Merriam-Webster may be one of the most respected names in the dictionary business, but the giant isn’t always perfect. In 1934, the company released an edition of Webster’s New International Dictionary including the word “dord,” which was defined as a synonym for “density.” But no such term actually existed within the physics and chemistry lexicon.

This “ghost word” came about after someone at Webster misinterpreted a piece of paper sent in by the company’s chemistry editor. It read, “D or d, cont./density.” What the editor meant to convey is that “density” should be added to the list of words that can be abbreviated with “D.” Dord was somehow assigned a pronunciation guide (dôrd), it slipped past the proofreaders, and it ended up on page 771 of the esteemed catalog of English vocabulary.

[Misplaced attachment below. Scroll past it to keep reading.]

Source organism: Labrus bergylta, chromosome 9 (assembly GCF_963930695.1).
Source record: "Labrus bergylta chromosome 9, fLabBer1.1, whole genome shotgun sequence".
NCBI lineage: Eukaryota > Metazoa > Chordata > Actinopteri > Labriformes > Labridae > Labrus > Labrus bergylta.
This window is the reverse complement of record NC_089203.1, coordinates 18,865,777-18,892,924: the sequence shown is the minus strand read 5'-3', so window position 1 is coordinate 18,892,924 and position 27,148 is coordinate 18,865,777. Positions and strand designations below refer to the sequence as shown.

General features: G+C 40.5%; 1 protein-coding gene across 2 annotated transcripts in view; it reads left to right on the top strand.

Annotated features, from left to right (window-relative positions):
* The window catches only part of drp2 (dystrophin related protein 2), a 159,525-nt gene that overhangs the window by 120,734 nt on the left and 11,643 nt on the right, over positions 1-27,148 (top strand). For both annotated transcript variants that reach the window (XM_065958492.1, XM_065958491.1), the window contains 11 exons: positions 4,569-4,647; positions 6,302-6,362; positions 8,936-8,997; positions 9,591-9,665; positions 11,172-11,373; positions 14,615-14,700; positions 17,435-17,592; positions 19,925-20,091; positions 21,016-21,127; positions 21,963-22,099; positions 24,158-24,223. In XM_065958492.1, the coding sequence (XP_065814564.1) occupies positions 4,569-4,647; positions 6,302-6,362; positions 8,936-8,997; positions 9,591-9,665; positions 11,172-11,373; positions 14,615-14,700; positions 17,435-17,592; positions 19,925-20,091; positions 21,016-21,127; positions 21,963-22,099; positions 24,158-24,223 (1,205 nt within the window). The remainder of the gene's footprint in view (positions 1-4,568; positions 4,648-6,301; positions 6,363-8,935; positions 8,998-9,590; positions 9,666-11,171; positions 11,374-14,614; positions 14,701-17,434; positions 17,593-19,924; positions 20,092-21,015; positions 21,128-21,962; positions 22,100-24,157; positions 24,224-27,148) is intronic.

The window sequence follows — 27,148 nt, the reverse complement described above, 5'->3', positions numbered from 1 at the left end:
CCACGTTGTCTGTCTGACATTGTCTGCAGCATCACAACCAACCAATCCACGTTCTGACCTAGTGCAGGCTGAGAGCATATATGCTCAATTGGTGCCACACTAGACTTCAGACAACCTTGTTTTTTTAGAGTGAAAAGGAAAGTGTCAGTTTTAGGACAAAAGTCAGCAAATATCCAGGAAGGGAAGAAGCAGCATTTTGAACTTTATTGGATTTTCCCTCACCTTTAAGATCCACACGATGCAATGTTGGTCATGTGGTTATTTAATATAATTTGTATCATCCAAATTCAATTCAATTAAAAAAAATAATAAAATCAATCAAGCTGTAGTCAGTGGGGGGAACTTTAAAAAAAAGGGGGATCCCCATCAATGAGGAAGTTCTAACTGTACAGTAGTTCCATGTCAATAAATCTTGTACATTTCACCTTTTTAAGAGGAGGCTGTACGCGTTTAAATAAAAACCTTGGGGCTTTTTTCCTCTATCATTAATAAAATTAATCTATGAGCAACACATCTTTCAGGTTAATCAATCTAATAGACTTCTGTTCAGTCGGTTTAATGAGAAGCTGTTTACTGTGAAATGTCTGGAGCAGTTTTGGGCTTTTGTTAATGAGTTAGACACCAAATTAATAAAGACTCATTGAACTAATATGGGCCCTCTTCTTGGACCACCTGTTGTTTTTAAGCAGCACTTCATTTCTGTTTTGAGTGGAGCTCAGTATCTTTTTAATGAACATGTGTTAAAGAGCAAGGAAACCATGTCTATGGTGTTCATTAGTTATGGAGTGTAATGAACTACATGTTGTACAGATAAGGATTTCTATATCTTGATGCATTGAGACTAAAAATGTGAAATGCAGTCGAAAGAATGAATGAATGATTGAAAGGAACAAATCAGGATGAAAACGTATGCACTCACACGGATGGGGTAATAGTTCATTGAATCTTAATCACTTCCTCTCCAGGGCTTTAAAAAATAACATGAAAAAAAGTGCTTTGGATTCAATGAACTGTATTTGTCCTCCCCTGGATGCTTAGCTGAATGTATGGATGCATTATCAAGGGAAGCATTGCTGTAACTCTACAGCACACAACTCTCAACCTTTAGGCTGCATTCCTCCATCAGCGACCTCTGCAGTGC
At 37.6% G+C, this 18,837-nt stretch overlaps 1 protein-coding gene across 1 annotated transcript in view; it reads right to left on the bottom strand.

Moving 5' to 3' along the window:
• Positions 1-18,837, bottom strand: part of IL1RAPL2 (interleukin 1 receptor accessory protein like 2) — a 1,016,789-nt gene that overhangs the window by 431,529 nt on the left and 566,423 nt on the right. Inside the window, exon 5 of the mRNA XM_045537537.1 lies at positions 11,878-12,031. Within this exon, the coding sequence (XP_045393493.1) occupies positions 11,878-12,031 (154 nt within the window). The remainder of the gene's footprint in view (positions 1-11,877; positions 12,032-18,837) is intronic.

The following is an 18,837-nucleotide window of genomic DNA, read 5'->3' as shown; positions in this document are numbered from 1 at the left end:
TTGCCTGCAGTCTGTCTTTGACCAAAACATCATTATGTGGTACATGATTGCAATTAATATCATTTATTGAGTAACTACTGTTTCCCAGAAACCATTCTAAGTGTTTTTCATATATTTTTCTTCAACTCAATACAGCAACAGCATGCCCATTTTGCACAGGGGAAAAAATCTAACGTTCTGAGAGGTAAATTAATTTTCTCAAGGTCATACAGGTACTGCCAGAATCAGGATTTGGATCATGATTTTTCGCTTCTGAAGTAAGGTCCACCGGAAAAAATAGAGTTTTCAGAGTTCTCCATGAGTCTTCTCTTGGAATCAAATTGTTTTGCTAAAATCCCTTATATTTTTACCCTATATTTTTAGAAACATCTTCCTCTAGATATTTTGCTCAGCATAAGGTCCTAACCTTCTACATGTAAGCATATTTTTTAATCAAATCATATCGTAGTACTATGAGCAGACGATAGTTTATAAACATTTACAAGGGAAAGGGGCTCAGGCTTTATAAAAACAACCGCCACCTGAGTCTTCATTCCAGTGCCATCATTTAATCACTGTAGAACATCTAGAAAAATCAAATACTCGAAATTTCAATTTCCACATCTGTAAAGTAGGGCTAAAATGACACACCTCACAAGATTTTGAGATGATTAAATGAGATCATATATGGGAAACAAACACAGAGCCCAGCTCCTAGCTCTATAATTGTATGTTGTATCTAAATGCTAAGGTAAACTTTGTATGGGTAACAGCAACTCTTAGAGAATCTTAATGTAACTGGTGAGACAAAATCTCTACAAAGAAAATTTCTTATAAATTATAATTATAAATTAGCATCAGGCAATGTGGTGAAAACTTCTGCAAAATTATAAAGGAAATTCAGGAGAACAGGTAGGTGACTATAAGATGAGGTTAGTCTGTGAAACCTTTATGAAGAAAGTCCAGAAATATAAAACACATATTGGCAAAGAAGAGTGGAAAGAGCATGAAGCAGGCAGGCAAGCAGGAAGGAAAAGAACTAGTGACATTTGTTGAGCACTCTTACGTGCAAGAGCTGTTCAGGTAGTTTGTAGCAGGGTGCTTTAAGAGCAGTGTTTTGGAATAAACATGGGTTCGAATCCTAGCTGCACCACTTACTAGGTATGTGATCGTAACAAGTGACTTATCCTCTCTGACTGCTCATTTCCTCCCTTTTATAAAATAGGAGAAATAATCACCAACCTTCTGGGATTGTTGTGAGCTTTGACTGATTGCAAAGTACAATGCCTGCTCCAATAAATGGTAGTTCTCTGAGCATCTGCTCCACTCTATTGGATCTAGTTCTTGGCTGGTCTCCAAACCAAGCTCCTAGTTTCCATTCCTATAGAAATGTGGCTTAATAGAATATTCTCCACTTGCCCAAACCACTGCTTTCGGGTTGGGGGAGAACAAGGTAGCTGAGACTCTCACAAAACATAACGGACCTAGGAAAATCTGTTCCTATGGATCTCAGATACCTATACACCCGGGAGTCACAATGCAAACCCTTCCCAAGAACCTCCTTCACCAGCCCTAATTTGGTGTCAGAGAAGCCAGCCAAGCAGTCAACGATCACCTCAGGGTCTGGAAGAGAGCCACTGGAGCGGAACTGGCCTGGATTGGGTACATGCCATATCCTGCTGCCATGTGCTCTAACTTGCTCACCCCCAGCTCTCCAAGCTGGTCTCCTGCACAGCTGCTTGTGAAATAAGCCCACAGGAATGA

Inevitable future line of IKEA wastepaper baskets notwithstanding, “dord” is no longer masquerading as a real word. An editor identified the impostor in 1939, but it wasn’t fully banished from all G & C Merriam Company dictionaries until 1947.